The Borgomeister
Werner Herzog's interpretation of Nosferatu stands the test of time.


Andrew Stuttaford

There’s a long, unrespectable tradition of vampires’ being unable to decide whether we humans are lunch, lovers, or a bite of both. My irritation at coming across a pile of Twilights and their no-less-sensitive kin heaped under the heading “undying love” in a neighborhood Barnes & Noble was thus curmudgeonly and somewhat unfair. For those who can understand my reaction (well, you are reading NRO, so you just might), and are themselves getting a little sick of the simpering-emo-tofu undead, here’s a recommendation: This weekend, celebrate both Halloween and the 30th anniversary of the release of the finest — and grandest — vampire movie of them all by watching Nosferatu the Vampyre. It’s a 1979 film by the German director Werner Herzog that transforms genre into art and an old story into something new. It never goes near a high school and rarely goes bump in the night.

Blood is sucked, not shed, there’s no gore, and there’s none of the ripping and tearing so characteristic of another type of modern vampire, those ill-bred ones oafs who choose to adopt the revolting table manners of their loutish zombie counterparts. (If you saw 30 Days of Night, you know what I mean.) The sentiments that run through Herzog’s film owe nothing to either psychotic rage or prom-night angst, but a great deal to German Romanticism, ancient profound weariness, exhausted fatalism, and hysteria — complete with a grotesquely parodied danse macabre-in the face of onrushing death. Naturally there’s also a moment of supremely noble, erotically charged self-sacrifice. Inevitably it is pointless. Yes, Nosferatu is a German film, a very German film.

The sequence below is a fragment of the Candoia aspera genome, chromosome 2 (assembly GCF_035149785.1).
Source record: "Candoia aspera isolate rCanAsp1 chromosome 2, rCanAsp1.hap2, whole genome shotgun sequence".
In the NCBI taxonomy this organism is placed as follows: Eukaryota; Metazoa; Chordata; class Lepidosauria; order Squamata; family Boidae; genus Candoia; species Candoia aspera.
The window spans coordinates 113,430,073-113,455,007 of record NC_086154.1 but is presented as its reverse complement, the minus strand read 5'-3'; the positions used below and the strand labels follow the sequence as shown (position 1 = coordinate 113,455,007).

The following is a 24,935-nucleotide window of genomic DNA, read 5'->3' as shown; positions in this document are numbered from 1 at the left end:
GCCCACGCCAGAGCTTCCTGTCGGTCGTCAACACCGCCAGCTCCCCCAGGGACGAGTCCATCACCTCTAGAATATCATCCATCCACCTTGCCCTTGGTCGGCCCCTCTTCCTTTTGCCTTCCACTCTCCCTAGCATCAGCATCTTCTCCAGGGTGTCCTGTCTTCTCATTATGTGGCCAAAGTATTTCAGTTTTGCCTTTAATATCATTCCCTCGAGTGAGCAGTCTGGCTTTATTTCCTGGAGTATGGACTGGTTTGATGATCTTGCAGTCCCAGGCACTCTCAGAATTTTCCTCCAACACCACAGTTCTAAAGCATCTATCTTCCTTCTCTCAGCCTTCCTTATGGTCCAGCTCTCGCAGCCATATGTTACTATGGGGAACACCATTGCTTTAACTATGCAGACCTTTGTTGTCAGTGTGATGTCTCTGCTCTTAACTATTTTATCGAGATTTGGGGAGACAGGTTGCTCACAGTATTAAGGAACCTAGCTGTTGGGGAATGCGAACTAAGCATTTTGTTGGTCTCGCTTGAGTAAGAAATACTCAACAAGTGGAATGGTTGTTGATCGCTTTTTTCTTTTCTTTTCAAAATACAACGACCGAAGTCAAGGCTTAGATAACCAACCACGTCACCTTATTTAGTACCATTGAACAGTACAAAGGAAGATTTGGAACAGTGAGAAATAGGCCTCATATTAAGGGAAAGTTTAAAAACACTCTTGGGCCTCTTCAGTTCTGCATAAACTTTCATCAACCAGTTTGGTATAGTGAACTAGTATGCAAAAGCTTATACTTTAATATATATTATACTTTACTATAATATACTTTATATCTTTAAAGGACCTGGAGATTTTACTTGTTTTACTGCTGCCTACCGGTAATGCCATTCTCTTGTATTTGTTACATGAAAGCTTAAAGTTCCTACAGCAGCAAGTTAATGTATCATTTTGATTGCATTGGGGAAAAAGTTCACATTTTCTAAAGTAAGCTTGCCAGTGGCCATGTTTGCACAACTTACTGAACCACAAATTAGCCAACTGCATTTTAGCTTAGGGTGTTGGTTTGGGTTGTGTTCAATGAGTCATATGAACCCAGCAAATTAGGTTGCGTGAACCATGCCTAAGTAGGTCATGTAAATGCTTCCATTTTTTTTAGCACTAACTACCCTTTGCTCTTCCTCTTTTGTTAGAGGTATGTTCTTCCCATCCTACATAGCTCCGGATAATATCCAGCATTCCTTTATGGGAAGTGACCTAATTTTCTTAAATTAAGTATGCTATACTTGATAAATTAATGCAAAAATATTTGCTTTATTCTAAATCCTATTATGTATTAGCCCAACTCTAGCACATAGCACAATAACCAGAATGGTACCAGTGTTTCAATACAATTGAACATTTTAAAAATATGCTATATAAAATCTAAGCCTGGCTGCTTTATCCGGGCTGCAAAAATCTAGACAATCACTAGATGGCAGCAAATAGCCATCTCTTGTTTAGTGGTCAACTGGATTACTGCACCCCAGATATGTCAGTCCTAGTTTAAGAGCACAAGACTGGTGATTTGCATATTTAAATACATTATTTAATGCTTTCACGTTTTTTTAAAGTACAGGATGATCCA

Shot in Holland, Czechoslovakia, West Germany, and, in its eerie opening sequence, Mexico, Herzog’s film, which was made on a budget — under $1 million — almost as incredible as its subject matter, is a slow, stately, hallucinatory, unexpectedly lavish, unexpectedly lovely “free version” of the first filmed Nosferatu (1922’s Nosferatu, eine Symphonie des Grauens, Friedrich Murnau’s German expressionist masterpiece).

Owing to his studio’s failure to secure the rights to Bram Stoker’s then-still-within-copyright classic, Murnau’s movie was itself something of a reinterpretation. The count lost all his hair and all his wives but gained long, claw-like fingernails, the B-movie-alien name of Orlok, and a face that was part bat, part rat, and all ugly. Unlike Dracula, Orlok’s bite lacked even the gift of twisted immortality: It was permanently fatal to others and, in what was to become a familiar addition to vampire lore, sunlight was fatal to him. Additionally, some of Stoker’s characters were edited out or jumbled around, and the narrative was shifted in time (to the 1830s from the 1890s) and place (from England to the fictional Wisborg, a blend of Wismar and Lübeck, in north Germany).

These changes were not enough. The widow Stoker successfully sued the studio (which promptly went bankrupt), and all prints of the film were ordered destroyed. By then, however, copies had already circulated across the world. The film lived on, legendary, indestructible, and illicit, ready to reappear in the form of Herzog’s allusive, elusive, and dreamlike reworking.  

In Herzog’s view, Murnau’s Nosferatu is the greatest German movie ever shot. Remaking it was his attempt to reconnect with an earlier generation of German filmmakers, the “grandfathers” untainted by the Third Reich (Murnau died two years before Hitler rose to power), and, through them, to an older, better national cultural heritage. Herzog may have borrowed much of Murnau’s storyline, but the earlier Nosferatu was merely a starting point for what the later director was trying to achieve. To be sure, some of Herzog’s shots are almost exact recreations of Murnau’s, and there are instances when the modern cast adopts the mannered acting style of Weimar expressionism, but the later film has a grandeur almost entirely missing from the slightly crabbed original.